States enjoyed a record $260 billion haul of tax revenue in the second quarter as collections jumped 9.4 percent from the same three months in 2012, Census Bureau data released yesterday show. Including municipalities, the year-over-year rise in tax revenue was the strongest since 2006.
While the pickup is certainly a relief to state lawmakers after leaner revenue years during the last recession, it’s unlikely such a pace of improvement can be sustained.
“The strong growth in overall state tax collections is mostly driven by very strong growth in personal income tax collections,” Lucy Dadayan and Donald J. Boyd of the Rockefeller Institute wrote last week. “However, the state tax revenue outlook remains cloudy for the rest of the calendar year 2013, particularly for states that rely heavily on personal income tax collections.”
Individual income tax revenue to states and local governments rose 18.2 percent in the second quarter after an 18.3 percent increase in the first three months. The back-to-back gains were the strongest since the first half of 2000. Personal taxes accounted for about 41 percent of total state revenue in the second quarter, according to the Census Bureau.
The surge in receipts was influenced by temporary factors. State personal income tax returns were due April 15 and these payments were probably inflated as Americans accelerated income into 2012 to avoid federal tax increases at the start of the year, according to Dadayan and Boyd. What’s more, a 19.4 percent jump in state income tax revenue was “largely driven” by higher income-tax rates in California, retroactive to Jan. 1, 2012.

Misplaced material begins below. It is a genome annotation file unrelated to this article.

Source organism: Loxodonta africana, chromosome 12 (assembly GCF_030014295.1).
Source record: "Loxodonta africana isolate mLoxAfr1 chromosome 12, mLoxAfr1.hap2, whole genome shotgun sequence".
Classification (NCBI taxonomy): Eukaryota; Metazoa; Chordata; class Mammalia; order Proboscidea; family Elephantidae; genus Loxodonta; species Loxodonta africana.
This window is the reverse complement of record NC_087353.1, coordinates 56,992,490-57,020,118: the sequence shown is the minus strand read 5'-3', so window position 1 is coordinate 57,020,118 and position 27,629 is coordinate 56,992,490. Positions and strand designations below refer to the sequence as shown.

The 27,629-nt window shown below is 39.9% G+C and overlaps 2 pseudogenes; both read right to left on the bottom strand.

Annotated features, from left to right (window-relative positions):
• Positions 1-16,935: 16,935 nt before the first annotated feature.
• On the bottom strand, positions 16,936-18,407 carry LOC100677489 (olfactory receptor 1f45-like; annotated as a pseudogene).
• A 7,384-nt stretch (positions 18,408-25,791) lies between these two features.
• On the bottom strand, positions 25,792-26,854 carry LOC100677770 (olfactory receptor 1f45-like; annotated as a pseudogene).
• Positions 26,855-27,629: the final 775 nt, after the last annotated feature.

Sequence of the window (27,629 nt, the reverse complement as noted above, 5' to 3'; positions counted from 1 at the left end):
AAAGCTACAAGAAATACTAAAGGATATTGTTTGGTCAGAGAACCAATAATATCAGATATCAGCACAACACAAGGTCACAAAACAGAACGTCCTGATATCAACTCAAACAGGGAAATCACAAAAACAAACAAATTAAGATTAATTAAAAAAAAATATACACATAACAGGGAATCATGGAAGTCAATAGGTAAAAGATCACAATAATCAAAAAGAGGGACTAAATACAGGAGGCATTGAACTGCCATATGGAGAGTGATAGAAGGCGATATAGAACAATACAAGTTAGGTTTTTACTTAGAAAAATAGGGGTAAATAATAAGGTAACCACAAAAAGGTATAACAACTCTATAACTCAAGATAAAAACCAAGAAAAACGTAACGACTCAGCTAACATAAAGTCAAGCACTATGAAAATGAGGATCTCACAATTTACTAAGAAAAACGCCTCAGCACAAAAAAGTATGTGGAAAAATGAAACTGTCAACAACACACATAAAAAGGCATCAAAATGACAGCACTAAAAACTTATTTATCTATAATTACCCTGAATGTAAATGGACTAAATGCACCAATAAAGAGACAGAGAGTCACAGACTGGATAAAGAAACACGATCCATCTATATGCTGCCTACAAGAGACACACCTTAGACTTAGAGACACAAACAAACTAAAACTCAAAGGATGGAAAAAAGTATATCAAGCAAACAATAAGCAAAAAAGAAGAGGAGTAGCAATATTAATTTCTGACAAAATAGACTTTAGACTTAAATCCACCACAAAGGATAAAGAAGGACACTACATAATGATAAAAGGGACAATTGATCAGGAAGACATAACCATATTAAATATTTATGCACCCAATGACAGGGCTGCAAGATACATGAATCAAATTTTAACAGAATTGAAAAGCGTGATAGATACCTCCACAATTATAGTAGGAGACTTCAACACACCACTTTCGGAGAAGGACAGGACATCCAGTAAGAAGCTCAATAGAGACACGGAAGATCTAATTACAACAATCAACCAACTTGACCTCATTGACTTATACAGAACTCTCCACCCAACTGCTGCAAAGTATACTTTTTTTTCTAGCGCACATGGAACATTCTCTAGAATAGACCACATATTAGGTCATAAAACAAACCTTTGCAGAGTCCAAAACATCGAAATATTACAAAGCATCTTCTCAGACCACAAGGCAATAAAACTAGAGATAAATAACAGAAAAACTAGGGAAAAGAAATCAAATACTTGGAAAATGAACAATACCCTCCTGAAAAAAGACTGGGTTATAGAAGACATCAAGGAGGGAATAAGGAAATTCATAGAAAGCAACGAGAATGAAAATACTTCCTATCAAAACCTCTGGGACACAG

“The `bubble’ in income tax receipts most definitely would be short-lived and in fact should lead to slower growth later in the year,” Dadayan and Boyd said. “Therefore, state officials should be cautious about using any unanticipated revenue for ongoing spending increases or revenue reductions.”
And while the recovery in the housing market is bolstering property values, it will take time for assessments to catch up and bring relief to local governments’ budgets. Property tax revenue rose 1.9 percent from April through June versus same three months in 2012, the biggest second-quarter gain since 2010, the latest Census data showed. Property taxes as a share of total state and local tax revenue was 24 percent, the smallest share since the second quarter 2008.